Even as Rondo shows signs of returning to All-Star form, it's hard to imagine a contender offering the sort of deal that would come close to Danny Ainge's lofty price tag for the team's captain. Let's remember, the only time the Celtics have come close to actually trading Rondo -- despite those annual trade murmurs -- was when Chris Paul would have been coming back in return. It seems unlikely that another team would offer an irresistible in-season package for a player coming off a major injury. Only the fear of losing Rondo in unrestricted free agency might be enough for Boston to slightly lower its asking price, and there's no reason to do that now before the Celtics can get to the negotiating table this summer and further gauge whether Rondo is open to an extension.

Is Jared Sullinger untouchable?

The list of untouchable players probably starts with LeBron James and ends with Kevin Durant. With everyone else, you can at least start a conversation (as brief as some of those would be). Sullinger has been fantastic recently, blossoming into a consistent double-double player who has shown the ability to go for 20/20 this season. What's more, he's on a steal of a rookie contract as the 21st pick in the 2012 draft and will earn $1.4 million in 2014-15 and $2.3 million in 2015-16 before the team really has to worry about a long-term extension. All that said, Boston's path to Banner 17 started with making a talented young big man (Al Jefferson) the centerpiece of a deal to land a surefire Hall of Famer. Could Sullinger -- and Boston's pile of future first-round picks -- be the key to a similar deal? Is there another Kevin Garnett out there? The more desirable situation for Boston is to nurture Sullinger and continue to mold him into an All-Star talent.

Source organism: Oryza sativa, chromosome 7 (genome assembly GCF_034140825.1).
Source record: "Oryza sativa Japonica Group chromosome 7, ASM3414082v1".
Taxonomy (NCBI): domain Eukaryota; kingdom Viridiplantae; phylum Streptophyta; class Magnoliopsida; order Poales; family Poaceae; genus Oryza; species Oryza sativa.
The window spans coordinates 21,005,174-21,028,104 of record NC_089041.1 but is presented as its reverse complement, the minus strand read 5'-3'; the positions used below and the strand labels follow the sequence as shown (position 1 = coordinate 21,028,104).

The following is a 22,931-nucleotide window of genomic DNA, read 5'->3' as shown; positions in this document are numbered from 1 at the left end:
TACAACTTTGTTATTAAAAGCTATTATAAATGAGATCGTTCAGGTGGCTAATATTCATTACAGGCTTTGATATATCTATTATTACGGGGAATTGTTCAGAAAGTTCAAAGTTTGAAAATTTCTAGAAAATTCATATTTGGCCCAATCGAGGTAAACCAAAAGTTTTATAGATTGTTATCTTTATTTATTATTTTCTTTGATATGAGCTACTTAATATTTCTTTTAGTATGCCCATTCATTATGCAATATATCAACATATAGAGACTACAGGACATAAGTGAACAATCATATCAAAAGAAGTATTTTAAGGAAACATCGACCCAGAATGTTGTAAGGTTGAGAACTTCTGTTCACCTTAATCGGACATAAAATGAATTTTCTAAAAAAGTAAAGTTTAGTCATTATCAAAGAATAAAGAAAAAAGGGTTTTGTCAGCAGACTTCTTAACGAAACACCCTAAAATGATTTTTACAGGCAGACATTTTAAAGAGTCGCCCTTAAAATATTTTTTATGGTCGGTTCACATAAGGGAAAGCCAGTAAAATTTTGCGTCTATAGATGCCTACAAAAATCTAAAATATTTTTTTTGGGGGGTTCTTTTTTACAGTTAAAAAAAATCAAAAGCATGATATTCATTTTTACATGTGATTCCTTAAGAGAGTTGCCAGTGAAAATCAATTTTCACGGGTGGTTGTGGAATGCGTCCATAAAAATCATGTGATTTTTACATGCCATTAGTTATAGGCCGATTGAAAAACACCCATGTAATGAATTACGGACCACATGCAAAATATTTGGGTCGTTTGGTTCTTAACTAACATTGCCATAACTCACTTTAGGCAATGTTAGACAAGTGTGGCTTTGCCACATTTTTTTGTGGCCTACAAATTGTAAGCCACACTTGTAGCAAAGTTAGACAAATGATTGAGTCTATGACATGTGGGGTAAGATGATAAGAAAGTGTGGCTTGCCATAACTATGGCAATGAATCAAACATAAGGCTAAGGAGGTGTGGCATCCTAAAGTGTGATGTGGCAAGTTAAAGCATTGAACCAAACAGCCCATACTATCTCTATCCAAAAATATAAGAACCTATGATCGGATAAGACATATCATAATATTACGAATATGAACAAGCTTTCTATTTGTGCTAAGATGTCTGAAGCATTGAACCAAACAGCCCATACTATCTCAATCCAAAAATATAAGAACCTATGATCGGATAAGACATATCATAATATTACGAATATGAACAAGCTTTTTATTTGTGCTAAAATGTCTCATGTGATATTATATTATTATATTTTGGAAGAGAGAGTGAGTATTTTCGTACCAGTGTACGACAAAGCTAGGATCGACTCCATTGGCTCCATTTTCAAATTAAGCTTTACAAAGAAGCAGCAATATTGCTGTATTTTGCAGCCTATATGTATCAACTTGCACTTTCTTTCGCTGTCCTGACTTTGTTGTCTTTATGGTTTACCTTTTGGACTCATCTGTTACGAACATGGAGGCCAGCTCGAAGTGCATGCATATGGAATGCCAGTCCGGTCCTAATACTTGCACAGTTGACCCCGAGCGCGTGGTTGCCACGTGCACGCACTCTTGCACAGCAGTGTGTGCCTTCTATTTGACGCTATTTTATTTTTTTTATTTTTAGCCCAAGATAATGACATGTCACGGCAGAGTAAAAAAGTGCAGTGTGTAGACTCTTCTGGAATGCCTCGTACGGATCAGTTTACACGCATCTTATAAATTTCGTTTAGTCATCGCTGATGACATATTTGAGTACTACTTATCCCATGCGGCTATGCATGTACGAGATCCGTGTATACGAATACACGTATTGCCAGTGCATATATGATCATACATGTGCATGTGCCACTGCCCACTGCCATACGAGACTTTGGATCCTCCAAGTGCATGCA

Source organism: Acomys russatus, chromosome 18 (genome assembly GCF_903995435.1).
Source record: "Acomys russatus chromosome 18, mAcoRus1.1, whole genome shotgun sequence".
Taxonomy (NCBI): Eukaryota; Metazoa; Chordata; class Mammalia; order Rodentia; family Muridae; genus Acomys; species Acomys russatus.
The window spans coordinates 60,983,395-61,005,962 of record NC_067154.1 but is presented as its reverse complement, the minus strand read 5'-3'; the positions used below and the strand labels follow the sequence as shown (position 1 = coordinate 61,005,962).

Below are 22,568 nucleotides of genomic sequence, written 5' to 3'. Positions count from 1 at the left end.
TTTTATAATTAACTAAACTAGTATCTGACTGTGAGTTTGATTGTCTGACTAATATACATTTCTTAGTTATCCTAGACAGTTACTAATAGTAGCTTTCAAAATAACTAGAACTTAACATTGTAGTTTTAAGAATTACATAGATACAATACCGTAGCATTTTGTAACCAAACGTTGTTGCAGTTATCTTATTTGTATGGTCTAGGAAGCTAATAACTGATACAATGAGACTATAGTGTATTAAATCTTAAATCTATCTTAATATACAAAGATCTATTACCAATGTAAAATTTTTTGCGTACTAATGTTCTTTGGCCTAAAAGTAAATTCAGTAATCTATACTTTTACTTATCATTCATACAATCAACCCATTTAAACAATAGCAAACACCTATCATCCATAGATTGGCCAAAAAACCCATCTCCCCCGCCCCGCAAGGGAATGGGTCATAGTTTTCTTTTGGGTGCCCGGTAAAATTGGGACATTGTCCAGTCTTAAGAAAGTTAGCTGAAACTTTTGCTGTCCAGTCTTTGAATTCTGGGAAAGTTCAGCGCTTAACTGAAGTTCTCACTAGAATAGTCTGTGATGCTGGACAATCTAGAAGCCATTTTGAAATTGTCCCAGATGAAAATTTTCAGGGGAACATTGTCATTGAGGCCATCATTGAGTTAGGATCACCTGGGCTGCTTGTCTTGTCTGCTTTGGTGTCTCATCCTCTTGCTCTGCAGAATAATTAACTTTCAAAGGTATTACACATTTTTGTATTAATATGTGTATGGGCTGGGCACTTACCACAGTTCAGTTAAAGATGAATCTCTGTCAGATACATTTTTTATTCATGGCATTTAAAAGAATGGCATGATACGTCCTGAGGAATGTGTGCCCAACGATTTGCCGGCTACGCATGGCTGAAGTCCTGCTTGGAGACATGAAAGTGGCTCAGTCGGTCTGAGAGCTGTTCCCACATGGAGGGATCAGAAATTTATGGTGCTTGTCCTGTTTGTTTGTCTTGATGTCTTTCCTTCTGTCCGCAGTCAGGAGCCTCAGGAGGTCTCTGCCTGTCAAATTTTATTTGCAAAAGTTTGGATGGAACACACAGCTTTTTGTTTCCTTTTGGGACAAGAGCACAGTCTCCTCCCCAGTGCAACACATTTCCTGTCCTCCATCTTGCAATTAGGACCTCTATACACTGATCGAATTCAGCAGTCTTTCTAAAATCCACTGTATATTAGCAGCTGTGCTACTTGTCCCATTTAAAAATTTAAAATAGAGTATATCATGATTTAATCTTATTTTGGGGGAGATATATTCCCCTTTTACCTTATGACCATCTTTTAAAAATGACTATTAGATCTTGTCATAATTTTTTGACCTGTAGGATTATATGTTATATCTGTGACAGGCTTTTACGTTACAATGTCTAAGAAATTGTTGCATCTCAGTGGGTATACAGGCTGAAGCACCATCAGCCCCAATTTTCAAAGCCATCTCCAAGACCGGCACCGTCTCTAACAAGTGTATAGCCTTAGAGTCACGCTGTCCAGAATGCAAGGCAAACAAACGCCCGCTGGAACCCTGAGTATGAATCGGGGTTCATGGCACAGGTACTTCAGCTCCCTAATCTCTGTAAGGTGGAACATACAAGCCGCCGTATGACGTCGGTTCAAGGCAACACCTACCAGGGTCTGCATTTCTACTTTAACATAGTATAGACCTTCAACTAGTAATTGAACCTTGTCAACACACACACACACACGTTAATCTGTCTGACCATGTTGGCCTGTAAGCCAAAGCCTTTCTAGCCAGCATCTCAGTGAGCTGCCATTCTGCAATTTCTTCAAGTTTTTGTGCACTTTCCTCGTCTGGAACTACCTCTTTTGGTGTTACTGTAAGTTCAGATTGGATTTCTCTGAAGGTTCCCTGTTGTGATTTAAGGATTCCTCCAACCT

What about Kris Humphries and that $12 million contract?

The best situation for Boston might be to keep Humphries around through the end of the season and see what happens this summer. Getting him back at a lower price tag remains possible, while the worst-case scenario is the team simply sheds $12 million from its books (or uses Humphries as a sign-and-trade option).

Any chance the team moves Avery Bradley?

Bradley is set to become a restricted free agent this summer, and it seems likely a team will drive up his price tag. Boston must decide whether he's indeed the complementary piece next to Rondo in the backcourt of the future, and how much are the Celtics willing to spend for those services? While there's always the possibility of getting outbid this summer, it's probably a long shot, and Boston seems unlikely to deal him now unless it thought Bradley simply wasn't the future at shooting guard.

Would the Celtics trade for known talent or only picks and cap room?

This one is tricky because Boston is roughly $800,000 from the luxury-tax line, so taking on money isn't easy (although it's possible depending on the outgoing salaries). It's most often contenders who add big-money talent this time of year, but you can't rule out Boston using some of that draft-pick surplus if a player it lusts after becomes available at a below-market-value price tag.

What do you think is most likely to happen at the trade deadline?

Ultimately, I think the Celtics will be in a lot of whispers, with Ainge and his staff at least listening to everything that's available out there. Maybe the Celtics will send Bass to a contender, which could help take his $6.9 million off the books next season while creating playing time for younger players now. But Boston always could find better deals for the players it desires to move after the season, so this deadline could just as easily pass quietly. As Ainge has long maintained, his job is to make the Celtics better in the long run, and if there's a deal to be made that can accomplish that, he won't shy away. But with two deals in the rear-view mirror, Boston has taken some of the stress out of making a move by Feb. 20.